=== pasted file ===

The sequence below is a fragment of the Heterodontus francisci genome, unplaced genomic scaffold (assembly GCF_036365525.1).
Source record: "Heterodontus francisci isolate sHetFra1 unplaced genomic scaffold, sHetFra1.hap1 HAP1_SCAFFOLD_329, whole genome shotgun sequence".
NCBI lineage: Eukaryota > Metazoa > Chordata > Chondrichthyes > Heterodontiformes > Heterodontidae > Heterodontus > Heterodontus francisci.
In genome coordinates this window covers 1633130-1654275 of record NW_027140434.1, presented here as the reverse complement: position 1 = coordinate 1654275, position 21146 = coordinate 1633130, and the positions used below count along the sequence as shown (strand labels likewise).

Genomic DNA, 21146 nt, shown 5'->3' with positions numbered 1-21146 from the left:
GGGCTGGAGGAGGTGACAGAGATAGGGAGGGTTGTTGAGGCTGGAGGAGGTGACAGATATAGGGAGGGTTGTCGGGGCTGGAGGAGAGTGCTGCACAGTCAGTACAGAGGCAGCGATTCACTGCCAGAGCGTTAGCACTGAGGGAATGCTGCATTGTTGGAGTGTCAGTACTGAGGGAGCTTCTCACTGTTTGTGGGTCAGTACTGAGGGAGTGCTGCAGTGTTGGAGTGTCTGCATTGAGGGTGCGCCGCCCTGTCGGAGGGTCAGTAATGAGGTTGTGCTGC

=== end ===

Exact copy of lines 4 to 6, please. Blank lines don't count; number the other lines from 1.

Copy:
In genome coordinates this window covers 1633130-1654275 of record NW_027140434.1, presented here as the reverse complement: position 1 = coordinate 1654275, position 21146 = coordinate 1633130, and the positions used below count along the sequence as shown (strand labels likewise).

Genomic DNA, 21146 nt, shown 5'->3' with positions numbered 1-21146 from the left:
GGGCTGGAGGAGGTGACAGAGATAGGGAGGGTTGTTGAGGCTGGAGGAGGTGACAGATATAGGGAGGGTTGTCGGGGCTGGAGGAGAGTGCTGCACAGTCAGTACAGAGGCAGCGATTCACTGCCAGAGCGTTAGCACTGAGGGAATGCTGCATTGTTGGAGTGTCAGTACTGAGGGAGCTTCTCACTGTTTGTGGGTCAGTACTGAGGGAGTGCTGCAGTGTTGGAGTGTCTGCATTGAGGGTGCGCCGCCCTGTCGGAGGGTCAGTAATGAGGTTGTGCTGC